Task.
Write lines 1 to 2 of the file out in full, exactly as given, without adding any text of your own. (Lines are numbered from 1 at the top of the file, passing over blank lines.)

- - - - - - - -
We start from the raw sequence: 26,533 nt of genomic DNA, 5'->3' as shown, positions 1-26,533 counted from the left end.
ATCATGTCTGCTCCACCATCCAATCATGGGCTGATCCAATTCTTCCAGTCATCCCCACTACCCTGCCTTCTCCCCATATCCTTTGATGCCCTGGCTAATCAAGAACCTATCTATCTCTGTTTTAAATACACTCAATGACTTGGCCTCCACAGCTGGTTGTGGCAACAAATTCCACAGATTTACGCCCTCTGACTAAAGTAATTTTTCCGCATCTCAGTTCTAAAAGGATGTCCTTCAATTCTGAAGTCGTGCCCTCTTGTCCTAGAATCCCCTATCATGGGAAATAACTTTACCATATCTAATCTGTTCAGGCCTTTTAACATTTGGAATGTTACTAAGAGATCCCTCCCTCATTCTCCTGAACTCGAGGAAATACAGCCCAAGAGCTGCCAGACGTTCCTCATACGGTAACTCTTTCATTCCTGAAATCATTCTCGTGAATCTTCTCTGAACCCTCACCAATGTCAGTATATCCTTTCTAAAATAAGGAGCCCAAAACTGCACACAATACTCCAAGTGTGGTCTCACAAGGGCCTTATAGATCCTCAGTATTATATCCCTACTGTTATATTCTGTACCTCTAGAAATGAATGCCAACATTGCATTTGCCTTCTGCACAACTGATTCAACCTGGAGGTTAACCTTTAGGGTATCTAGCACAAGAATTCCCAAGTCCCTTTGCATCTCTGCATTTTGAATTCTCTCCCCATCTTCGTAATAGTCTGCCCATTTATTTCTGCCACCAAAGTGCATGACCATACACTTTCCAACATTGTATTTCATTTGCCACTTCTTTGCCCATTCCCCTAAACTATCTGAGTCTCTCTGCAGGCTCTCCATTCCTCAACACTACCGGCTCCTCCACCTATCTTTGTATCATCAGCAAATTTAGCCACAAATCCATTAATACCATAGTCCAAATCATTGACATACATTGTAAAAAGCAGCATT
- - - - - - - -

We start from the raw sequence: 26,533 nt of genomic DNA, 5'->3' as shown, positions 1-26,533 counted from the left end.
ATCATGTCTGCTCCACCATCCAATCATGGGCTGATCCAATTCTTCCAGTCATCCCCACTACCCTGCCTTCTCCCCATATCCTTTGATGCCCTGGCTAATCAAGAACCTATCTATCTCTGTTTTAAATACACTCAATGACTTGGCCTCCACAGCTGGTTGTGGCAACAAATTCCACAGATTTACGCCCTCTGACTAAAGTAATTTTTCCGCATCTCAGTTCTAAAAGGATGTCCTTCAATTCTGAAGTCGTGCCCTCTTGTCCTAGAATCCCCTATCATGGGAAATAACTTTACCATATCTAATCTGTTCAGGCCTTTTAACATTTGGAATGTTACTAAGAGATCCCTCCCTCATTCTCCTGAACTCGAGGAAATACAGCCCAAGAGCTGCCAGACGTTCCTCATACGGTAACTCTTTCATTCCTGAAATCATTCTCGTGAATCTTCTCTGAACCCTCACCAATGTCAGTATATCCTTTCTAAAATAAGGAGCCCAAAACTGCACACAATACTCCAAGTGTGGTCTCACAAGGGCCTTATAGATCCTCAGTATTATATCCCTACTGTTATATTCTGTACCTCTAGAAATGAATGCCAACATTGCATTTGCCTTCTGCACAACTGATTCAACCTGGAGGTTAACCTTTAGGGTATCTAGCACAAGAATTCCCAAGTCCCTTTGCATCTCTGCATTTTGAATTCTCTCCCCATCTTCGTAATAGTCTGCCCATTTATTTCTGCCACCAAAGTGCATGACCATACACTTTCCAACATTGTATTTCATTTGCCACTTCTTTGCCCATTCCCCTAAACTATCTGAGTCTCTCTGCAGGCTCTCCATTCCTCAACACTACCGGCTCCTCCACCTATCTTTGTATCATCAGCAAATTTAGCCACAAATCCATTAATACCATAGTCCAAATCATTGACATACATTGTAAAAAGCAGCATT